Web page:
Step 5: Audit preparation. To prepare for a remote or on-site audit, drug and device makers should collect the data from steps one through four and note anything that is missing or requires further verification. Then, drawing upon the rationale to obtain a supplier (from product development, business outsourcing decisions, etc.), create an audit checklist and determine a sampling plan and statistical rationale.
Avellanet noted that initial audits should look at possible future monitoring metrics. “Potential metrics, such as reject rate, frequency of internal audits, and number of open corrective and preventive actions versus time open, are all metrics that firms should consider incorporating into their supplier qualification audit, especially since these are metrics that a company may later want to use to monitor the supplier. So use the initial qualification audit to find a baseline now,” said Avellanet.
Step 6: Audit. During the audit, companies should ask to see the last report from the supplier’s annual review and find out how they manage their own suppliers. It is also important to review SOPs critical to the drug or device maker’s processes or requirements. Pictures from inside the facility should be obtained — ideally, a broader shot of the manufacturing bay and relevant areas, rather than a picture of a single machine, Avellanet noted. “If you have to do this remotely, then ask them to take the photos for you. Be careful about relying on canned website shots. If nothing else, you want a quick visual check to get an idea of whether this is relatively modern facility or someone’s basement.”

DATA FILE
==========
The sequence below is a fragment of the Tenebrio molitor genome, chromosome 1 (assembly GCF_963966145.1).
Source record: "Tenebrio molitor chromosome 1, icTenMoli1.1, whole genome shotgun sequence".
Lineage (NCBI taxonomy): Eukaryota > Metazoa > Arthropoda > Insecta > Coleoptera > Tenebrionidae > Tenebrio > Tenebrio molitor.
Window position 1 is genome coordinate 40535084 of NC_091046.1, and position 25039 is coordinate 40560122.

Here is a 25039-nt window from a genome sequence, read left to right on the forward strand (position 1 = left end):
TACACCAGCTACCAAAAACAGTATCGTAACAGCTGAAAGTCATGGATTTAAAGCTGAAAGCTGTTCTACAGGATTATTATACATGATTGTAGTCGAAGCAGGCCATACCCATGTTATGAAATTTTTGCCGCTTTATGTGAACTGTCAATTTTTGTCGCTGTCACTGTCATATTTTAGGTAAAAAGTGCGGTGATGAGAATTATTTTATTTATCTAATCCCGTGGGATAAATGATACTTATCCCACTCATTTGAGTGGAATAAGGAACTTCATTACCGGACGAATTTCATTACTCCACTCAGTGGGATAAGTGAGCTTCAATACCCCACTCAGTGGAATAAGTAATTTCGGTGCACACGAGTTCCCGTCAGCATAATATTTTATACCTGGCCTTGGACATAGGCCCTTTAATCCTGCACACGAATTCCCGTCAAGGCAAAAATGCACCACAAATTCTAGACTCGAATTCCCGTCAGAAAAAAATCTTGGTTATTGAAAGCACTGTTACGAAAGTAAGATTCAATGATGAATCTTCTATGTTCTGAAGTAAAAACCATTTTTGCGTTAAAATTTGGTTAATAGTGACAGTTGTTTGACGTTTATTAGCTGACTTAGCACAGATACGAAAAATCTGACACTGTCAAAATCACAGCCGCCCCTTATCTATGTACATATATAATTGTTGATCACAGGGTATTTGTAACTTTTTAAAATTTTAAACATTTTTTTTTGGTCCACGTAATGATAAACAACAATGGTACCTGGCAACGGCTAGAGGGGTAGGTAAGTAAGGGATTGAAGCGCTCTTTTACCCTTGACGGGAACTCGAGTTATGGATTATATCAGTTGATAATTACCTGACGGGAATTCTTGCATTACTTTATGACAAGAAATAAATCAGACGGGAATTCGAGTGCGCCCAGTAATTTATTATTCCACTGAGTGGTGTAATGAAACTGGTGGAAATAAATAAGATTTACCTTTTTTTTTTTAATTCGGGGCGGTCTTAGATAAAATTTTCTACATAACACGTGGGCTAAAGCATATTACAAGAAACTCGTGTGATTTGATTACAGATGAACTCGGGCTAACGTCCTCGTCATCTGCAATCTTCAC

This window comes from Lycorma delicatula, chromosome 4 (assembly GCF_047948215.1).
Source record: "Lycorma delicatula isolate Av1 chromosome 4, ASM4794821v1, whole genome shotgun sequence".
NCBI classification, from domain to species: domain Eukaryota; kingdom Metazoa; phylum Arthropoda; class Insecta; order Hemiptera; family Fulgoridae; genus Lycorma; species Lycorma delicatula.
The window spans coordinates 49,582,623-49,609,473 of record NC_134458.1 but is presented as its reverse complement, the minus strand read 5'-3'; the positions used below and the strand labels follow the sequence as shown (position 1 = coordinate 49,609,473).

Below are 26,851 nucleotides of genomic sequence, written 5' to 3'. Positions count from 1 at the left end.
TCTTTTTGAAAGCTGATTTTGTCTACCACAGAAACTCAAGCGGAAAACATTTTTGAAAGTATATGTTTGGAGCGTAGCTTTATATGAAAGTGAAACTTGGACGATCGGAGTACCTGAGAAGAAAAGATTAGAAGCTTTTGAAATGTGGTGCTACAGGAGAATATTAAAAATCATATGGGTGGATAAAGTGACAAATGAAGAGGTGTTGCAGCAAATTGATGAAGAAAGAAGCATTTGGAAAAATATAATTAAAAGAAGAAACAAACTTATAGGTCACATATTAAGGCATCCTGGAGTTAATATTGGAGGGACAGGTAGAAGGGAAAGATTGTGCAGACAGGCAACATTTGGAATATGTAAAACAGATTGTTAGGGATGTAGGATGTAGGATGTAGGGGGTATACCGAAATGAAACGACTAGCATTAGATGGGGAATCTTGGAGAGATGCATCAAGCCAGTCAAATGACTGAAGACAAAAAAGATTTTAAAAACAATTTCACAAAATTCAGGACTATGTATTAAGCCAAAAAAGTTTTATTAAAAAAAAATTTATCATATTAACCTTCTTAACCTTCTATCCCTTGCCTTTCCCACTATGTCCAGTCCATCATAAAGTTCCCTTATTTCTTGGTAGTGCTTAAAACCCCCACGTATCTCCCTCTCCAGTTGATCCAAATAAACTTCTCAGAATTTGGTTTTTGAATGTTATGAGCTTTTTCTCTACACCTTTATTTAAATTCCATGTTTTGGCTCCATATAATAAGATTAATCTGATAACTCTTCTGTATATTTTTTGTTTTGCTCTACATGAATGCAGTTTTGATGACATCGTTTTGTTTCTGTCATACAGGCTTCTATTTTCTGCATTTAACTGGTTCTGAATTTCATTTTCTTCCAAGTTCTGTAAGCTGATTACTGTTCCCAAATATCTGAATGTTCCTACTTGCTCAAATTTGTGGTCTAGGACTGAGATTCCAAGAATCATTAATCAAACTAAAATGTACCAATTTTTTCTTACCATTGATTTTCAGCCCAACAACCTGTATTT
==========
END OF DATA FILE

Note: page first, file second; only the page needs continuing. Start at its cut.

Typical items to request during a remote audit include:
- Five to 10 specific, directly related SOPs;
- Process validation summary reports of those SOPs;
- Current organizational charts;
- Training records on the SOPs for relevant personnel;
- Results of the most recent quality system management review;
- Recent third-party audit summaries; and
- A list of critical suppliers that will be used to supplier ingredients or components.
Step 7: Supply chain map. Avellanet advised drug and device makers to create a supply chain map for critical suppliers. This is a top-level, linear workflow map that should indicate the contract manufacturing organization, the critical component or ingredient makers, and key distributors. “Keep it simple and confine it to a single page. Companies can set themselves apart by going beyond second-tier suppliers,” he said.
During the webinar, Avellanet pointed to several recent FDA warning letters on supplier control that cite U.S. v. Park and U.S. v. Dotterweich — cases that raised the bar for corporate responsibility (see the Entrenet Nutritionals and Pristine Bay warning letters). These letters indicate “the agency is getting very frustrated regarding supplier oversight and they’re really looking to hammer home this concept of ultimate accountability,” he told attendees.Adapted for the web from original July 2013 publication in the “The GMP Letter”